It depends on the kind of services we offer. We then have to look at the kind of skills. I spoke about the women who want to come back to the workforce. It opens up possibilities for workforces in small towns. A person does not have to migrate from Jodhpur to Bengaluru to work in a multinational company. Nagpur, Trichy, Dehradun, Mysuru are great educational spots. In the old business model, talent had to be relocated from their hometown. In WFH, it is possible. However, it has to be making sense for company, clients’ business and employees. Our industry has the potential to democratise and spread talent. However, the government and telecom sector have to participate in moving into that direction by improving things such as bandwidth.

Also, we don’t hire people for skills. We hire them for learnability, hunger and curiosity to learn, and then give them the tools, environment and platform to learn. Two years back we launched Genome as a part of a reskilling exercise.

With the quickening pace of change, professionals need to constantly improve their skills to distinguish themselves and provide maximum value in a hyper-competitive job market. Skills that were once seen as nice to have are now critical to succeeding as part of the adaptive workforce required in the digital economy. By opening Genome to the public, we are helping to accelerate the professional learning process for everyone.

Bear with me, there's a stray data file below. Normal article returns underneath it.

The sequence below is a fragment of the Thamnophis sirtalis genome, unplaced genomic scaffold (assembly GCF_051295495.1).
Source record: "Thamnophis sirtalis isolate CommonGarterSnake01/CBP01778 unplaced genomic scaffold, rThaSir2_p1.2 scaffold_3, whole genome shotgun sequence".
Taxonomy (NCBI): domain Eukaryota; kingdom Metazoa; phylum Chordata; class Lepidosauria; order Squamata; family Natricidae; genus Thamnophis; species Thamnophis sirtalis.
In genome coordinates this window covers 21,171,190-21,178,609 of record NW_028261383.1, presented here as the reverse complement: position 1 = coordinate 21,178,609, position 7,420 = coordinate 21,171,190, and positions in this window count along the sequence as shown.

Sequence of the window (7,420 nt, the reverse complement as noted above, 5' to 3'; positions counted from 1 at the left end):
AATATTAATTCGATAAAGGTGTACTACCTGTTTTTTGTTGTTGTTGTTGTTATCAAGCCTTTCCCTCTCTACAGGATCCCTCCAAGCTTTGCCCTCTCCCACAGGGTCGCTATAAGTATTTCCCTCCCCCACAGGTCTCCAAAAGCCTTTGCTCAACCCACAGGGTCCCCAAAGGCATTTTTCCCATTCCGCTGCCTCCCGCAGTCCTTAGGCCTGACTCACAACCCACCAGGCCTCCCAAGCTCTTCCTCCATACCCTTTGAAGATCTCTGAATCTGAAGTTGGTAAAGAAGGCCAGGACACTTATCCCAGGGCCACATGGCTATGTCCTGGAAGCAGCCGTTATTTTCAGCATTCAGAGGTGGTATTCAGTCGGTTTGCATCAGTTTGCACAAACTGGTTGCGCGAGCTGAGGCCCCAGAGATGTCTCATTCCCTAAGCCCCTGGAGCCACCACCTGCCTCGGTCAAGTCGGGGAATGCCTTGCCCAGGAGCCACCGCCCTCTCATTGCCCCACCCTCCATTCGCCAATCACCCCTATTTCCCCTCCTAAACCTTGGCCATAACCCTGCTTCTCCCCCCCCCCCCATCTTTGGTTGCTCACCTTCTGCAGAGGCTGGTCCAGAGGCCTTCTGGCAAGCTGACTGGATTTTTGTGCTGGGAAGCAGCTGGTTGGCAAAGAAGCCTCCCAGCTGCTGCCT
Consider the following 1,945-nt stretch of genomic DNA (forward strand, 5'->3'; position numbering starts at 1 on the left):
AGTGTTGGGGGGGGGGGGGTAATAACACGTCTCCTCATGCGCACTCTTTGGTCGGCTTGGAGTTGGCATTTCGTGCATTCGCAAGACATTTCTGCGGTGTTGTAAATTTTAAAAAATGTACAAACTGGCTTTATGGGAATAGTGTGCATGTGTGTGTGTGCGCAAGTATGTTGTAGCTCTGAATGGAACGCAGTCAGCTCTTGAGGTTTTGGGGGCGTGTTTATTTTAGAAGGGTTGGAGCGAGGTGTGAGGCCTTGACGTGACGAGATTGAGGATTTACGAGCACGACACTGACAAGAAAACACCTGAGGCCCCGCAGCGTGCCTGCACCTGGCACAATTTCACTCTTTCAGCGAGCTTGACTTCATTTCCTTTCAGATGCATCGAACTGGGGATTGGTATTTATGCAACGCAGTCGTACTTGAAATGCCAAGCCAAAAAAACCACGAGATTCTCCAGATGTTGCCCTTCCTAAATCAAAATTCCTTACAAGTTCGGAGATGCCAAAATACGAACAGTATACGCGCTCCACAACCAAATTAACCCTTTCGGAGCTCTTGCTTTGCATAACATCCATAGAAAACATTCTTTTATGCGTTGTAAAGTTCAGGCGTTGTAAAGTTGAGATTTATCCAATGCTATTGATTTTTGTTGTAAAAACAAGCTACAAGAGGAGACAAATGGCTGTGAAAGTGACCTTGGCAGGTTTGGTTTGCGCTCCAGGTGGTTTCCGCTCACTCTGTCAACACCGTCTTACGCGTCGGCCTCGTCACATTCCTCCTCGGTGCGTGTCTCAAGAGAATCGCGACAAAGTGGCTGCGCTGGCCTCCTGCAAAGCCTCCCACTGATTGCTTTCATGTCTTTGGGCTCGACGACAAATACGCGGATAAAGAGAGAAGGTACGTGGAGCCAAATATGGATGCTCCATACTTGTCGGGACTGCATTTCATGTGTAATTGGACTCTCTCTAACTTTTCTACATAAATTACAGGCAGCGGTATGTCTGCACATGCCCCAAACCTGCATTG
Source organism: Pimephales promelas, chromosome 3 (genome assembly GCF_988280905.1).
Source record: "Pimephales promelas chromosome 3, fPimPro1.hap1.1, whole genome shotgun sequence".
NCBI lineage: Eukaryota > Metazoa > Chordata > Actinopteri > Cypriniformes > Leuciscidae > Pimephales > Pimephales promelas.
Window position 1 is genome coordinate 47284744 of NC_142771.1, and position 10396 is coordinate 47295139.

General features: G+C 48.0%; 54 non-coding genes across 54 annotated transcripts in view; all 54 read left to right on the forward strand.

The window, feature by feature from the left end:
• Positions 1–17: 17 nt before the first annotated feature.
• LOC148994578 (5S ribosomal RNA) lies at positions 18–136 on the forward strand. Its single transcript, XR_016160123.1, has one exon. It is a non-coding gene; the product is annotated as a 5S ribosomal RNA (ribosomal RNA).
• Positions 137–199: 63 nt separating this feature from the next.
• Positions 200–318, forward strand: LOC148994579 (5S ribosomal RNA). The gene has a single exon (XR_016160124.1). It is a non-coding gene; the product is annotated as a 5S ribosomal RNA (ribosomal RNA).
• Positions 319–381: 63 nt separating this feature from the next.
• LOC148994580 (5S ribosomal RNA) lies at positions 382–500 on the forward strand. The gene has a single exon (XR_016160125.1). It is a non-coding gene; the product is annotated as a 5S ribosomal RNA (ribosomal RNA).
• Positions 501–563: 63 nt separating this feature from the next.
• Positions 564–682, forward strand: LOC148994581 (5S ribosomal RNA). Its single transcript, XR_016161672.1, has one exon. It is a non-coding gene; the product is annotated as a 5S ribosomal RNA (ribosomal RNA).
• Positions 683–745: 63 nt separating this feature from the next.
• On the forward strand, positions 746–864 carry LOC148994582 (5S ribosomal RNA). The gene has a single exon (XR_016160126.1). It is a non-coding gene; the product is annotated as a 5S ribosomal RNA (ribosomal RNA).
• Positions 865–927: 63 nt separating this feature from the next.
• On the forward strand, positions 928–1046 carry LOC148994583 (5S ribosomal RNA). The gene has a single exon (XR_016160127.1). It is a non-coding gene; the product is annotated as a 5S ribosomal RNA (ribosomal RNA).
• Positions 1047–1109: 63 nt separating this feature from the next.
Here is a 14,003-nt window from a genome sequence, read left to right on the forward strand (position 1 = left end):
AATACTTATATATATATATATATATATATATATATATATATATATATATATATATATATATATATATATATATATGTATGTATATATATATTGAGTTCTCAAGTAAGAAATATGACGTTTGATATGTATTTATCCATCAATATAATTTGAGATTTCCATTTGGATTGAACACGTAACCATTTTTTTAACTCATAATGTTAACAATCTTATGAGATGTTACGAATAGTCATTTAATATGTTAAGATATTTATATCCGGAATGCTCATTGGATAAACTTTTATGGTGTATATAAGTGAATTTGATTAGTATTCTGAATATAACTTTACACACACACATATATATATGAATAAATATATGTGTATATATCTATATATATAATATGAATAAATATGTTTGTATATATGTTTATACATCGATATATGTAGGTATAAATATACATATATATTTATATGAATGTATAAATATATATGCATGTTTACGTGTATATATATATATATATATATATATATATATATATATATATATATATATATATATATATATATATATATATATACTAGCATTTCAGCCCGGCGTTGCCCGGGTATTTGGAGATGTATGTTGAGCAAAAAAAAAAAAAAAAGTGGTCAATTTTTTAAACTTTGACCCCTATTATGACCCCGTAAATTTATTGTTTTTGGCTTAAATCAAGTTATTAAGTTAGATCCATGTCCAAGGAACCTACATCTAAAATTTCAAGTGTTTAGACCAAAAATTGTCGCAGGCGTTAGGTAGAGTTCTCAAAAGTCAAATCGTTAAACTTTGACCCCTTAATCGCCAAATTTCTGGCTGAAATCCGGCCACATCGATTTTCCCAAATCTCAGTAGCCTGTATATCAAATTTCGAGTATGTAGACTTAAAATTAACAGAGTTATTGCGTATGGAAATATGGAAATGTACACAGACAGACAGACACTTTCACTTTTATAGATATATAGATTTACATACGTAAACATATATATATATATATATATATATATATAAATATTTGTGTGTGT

Does the change in delivery model change the narrative of India as a hub of outsourcing?

India will continue to be our largest operational centre because of the talent pool. However, to call one place as the centre of everything is wrong. Our industry started in India. We started with GE business in India; significant strength and IP has come from India. For us, China was an important ecosystem which we set up 20 years back. Same was the case when we set up our Budapest centre. In Europe, we have 10,000 people. Some of the cutting edge work is done from the Ohio centre. We don't think of India as a centre of gravity. The trick is to make the global ecosystem work. The current world plays to this.

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Published on July 02, 2020